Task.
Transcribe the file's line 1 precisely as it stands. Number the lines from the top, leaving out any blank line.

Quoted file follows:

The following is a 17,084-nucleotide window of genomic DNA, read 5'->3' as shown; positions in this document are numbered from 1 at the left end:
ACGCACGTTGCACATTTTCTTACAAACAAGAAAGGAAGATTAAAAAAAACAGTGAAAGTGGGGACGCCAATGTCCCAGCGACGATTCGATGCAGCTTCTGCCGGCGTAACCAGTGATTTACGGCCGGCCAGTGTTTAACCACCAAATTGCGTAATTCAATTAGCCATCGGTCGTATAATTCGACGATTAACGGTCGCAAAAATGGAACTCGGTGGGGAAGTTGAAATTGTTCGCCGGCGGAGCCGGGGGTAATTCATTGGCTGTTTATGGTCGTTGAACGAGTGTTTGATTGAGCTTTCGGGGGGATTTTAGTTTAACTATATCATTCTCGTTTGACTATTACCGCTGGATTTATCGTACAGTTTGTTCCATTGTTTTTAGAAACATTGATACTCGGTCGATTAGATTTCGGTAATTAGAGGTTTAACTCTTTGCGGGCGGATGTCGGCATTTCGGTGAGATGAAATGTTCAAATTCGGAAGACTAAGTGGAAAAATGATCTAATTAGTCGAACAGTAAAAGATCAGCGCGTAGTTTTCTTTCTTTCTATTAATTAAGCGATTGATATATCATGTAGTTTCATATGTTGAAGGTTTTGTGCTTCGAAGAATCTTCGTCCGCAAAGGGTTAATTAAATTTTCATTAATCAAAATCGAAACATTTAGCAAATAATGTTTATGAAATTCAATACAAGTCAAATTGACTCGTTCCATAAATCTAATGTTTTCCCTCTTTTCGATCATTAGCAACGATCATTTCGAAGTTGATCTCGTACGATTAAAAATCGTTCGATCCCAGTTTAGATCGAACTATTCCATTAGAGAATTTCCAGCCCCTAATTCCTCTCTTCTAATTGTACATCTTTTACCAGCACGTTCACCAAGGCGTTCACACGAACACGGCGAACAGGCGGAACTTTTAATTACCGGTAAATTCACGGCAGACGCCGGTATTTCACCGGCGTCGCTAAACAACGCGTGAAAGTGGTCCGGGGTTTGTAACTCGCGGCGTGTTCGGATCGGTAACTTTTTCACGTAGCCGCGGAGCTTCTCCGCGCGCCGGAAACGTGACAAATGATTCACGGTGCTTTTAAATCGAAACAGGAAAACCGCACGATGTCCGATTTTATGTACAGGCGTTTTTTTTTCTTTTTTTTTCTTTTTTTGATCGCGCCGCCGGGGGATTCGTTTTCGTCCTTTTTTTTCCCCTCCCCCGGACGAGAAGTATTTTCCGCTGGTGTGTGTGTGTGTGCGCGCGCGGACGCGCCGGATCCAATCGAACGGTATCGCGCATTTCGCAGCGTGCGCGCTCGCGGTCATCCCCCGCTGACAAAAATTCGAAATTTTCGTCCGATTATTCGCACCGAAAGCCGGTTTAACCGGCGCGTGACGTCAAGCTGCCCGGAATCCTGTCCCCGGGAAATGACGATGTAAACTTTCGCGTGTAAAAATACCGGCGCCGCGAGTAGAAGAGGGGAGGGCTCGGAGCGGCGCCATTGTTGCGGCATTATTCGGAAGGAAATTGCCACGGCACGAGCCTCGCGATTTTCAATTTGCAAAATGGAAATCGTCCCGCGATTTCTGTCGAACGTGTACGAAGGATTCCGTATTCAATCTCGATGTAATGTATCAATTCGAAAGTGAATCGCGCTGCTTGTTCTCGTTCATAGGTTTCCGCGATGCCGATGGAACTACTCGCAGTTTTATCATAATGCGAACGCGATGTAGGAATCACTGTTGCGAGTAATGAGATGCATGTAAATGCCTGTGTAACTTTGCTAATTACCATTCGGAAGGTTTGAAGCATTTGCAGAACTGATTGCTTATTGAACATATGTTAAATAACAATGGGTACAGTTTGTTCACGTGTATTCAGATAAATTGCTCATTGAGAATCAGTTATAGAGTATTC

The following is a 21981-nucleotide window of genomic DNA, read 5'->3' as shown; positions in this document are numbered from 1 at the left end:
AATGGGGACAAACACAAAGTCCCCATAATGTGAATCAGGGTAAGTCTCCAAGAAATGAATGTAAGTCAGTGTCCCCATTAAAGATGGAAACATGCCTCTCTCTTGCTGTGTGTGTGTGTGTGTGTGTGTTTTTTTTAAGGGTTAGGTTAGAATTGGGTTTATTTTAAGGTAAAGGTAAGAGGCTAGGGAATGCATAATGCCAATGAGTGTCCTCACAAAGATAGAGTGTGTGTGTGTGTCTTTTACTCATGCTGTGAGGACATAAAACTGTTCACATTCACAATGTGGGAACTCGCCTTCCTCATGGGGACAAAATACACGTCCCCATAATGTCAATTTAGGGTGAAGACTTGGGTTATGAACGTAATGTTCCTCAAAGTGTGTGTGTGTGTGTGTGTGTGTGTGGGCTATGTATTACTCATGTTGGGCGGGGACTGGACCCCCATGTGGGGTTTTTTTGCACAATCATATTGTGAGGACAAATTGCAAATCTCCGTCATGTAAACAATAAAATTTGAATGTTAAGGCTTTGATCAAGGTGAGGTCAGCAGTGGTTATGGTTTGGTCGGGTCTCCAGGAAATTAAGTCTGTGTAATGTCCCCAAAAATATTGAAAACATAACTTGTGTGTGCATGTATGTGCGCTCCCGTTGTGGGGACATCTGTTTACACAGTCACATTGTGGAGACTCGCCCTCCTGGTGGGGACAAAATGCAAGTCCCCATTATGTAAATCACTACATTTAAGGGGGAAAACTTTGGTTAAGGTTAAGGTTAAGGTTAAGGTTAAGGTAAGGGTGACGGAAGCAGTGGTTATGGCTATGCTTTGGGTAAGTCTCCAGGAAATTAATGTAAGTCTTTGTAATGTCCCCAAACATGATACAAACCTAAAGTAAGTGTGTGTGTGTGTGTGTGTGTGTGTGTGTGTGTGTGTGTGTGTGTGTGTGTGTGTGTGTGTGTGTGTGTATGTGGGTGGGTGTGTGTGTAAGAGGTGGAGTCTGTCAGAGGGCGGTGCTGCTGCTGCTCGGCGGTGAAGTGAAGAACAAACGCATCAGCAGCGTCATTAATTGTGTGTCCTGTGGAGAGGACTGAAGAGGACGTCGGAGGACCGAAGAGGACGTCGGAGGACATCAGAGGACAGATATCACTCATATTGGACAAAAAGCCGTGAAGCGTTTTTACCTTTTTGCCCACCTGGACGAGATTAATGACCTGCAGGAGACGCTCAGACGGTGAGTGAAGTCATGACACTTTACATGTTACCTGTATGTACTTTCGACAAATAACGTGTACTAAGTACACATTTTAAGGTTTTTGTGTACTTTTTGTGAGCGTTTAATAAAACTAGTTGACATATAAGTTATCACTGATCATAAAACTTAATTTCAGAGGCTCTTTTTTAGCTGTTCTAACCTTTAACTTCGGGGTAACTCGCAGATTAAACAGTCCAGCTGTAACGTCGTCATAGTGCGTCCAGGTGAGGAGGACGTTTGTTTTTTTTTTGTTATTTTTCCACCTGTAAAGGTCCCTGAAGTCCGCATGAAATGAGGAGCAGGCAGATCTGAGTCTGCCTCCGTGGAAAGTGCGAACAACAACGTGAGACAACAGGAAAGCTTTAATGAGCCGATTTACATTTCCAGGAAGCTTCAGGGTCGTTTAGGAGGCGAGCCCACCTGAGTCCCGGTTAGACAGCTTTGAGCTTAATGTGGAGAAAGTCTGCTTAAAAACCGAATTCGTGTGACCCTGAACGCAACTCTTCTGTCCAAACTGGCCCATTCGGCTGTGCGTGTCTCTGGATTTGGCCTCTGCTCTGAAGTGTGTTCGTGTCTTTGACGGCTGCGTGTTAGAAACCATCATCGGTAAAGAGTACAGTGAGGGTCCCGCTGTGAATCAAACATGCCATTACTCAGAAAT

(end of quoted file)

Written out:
The following is a 17,084-nucleotide window of genomic DNA, read 5'->3' as shown; positions in this document are numbered from 1 at the left end: